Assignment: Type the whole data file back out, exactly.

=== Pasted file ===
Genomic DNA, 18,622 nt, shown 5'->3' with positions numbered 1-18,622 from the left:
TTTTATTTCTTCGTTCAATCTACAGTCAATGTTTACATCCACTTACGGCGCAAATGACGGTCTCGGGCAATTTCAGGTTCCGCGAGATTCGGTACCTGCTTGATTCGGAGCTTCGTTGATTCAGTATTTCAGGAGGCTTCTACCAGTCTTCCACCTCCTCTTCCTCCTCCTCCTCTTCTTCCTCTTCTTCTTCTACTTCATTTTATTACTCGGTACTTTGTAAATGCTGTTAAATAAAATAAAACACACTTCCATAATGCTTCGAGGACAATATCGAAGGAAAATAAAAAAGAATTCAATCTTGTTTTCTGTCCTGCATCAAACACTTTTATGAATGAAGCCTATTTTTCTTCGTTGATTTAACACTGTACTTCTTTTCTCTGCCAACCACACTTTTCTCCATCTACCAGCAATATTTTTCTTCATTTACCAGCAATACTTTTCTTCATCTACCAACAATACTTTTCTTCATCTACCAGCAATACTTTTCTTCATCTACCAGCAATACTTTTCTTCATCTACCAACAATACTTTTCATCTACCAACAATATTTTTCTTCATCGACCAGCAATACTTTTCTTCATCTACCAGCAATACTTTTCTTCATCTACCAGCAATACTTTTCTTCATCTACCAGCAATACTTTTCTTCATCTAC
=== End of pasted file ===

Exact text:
Genomic DNA, 18,622 nt, shown 5'->3' with positions numbered 1-18,622 from the left:
TTTTATTTCTTCGTTCAATCTACAGTCAATGTTTACATCCACTTACGGCGCAAATGACGGTCTCGGGCAATTTCAGGTTCCGCGAGATTCGGTACCTGCTTGATTCGGAGCTTCGTTGATTCAGTATTTCAGGAGGCTTCTACCAGTCTTCCACCTCCTCTTCCTCCTCCTCCTCTTCTTCCTCTTCTTCTTCTACTTCATTTTATTACTCGGTACTTTGTAAATGCTGTTAAATAAAATAAAACACACTTCCATAATGCTTCGAGGACAATATCGAAGGAAAATAAAAAAGAATTCAATCTTGTTTTCTGTCCTGCATCAAACACTTTTATGAATGAAGCCTATTTTTCTTCGTTGATTTAACACTGTACTTCTTTTCTCTGCCAACCACACTTTTCTCCATCTACCAGCAATATTTTTCTTCATTTACCAGCAATACTTTTCTTCATCTACCAACAATACTTTTCTTCATCTACCAGCAATACTTTTCTTCATCTACCAGCAATACTTTTCTTCATCTACCAACAATACTTTTCATCTACCAACAATATTTTTCTTCATCGACCAGCAATACTTTTCTTCATCTACCAGCAATACTTTTCTTCATCTACCAGCAATACTTTTCTTCATCTACCAGCAATACTTTTCTTCATCTAC